Vr3: Reputation, Relationships, Results

Don’t go breakin’ your code

How does that joke go?

Oh, you hate your job? Join the club. It’s called “Everybody.” We meet at the bar on Thursdays.

At Vehr Communications, we’re lucky. Everyone here seems to like their jobs. We have a good boss (Hi, Nick! Great tie today, by the way, is it new?). We have great clients. And we have awesome coworkers.

Perhaps more than anything, our agency’s values, and the values of our clients, make us happy to come to work every day. We have absolutely no interest in unethical – or even slightly questionable – business practices.

I’m also happy to report that most professionals I know outside of Vehr Communications – including those not in the public relations field – feel similarly about unethical, or questionable, behavior.

Working for a company with questionable ethics would cause employee dissatisfaction more than anything else. In addition to broad unethical behavior that could occur in any industry (i.e. stealing money, deliberately selling mediocre products or services to clients, etc.), each trade has its own set of potentially questionable actions. Public relations is no different.

The Public Relations Society of America (PRSA) established a Code of Ethics for its members to serve as a daily guide to ensure they are doing their jobs in the most honest and ethical ways possible. (To be completely transparent, I’m a member of PRSA and also serve on the board of the Cincinnati chapter. But regardless of my affiliation with the group, I think this is a valid resource for anybody in the public relations profession.)

I encourage you to read the PRSA Code of Ethics in its entirety. But I do want to point out two of the Code’s Provisions that I consider to be especially timely.

Free Flow of Information – “Protecting and advancing the free flow of accurate and truthful information is essential to serving the public interest and contributing to informed decision making in a democratic society.”

Social media is the big thing now. And let’s be honest, it’s easy to post to a social media outlet. Almost too easy. So signing onto your employer’s social media page and disseminating information that is halfway (or not at all) truthful could be a huge temptation. It could also be tempting to ignore a consumer’s question/comment on your Facebook page that you don’t want to answer – even though you should. But we’re in this profession because we’re communicators. We are uniquely enabled to help society make informed decisions – and that obligation is greater than any business objective. Disrupting the free flow of information isn’t helping anyone – it could even, ultimately, hurt your company.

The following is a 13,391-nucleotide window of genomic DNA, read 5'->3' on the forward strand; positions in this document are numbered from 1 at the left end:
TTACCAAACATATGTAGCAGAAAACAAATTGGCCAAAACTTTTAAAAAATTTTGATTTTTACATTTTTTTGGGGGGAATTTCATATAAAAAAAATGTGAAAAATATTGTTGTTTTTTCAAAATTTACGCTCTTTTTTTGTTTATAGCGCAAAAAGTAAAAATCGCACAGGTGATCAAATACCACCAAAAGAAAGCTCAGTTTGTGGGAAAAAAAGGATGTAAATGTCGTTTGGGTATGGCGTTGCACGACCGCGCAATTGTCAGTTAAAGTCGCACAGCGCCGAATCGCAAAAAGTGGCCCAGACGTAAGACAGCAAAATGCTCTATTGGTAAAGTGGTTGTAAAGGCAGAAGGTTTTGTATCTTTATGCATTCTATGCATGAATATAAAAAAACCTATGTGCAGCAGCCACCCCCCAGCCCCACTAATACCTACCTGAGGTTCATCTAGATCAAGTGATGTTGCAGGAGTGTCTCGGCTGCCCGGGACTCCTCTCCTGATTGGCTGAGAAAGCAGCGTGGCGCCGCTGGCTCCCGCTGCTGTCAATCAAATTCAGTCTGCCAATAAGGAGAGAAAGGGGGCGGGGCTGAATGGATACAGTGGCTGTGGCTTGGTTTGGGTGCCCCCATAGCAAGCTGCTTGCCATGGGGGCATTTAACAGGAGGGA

Conflicts of Interest – “Avoiding real, potential or perceived conflicts of interest builds the trust of clients, employers and the publics.”

Nothing ends well if someone has a conflict of interest so don’t even engage in something if this could potentially happen. If you have a financial interest in a competitor to a potential client or employer, do the right thing and don’t go after the business, apply for the job or work on that account. The public is very critical of people who knowingly have conflicts of interest in their professions (politics, anyone?). It’s not worth the risk to your own reputation – or that of your affiliations and employer – if you could potentially be hurting one entity to help another that you’re obligated to.

Do you abide by a code of ethics? Are you trying to abide by one but your employer has different plans? If you and your company have different standards of ethics, then you might want to consider “peacing out” so you have peace of mind.

That Thursday bar club is not worth its membership price.

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One Comment

  1. Nick Vehr
    Posted April 27, 2012 at 12:18 pm | Permalink

    Hi, Darcy. Not a new tie. Thanks for the compliment. Nice post.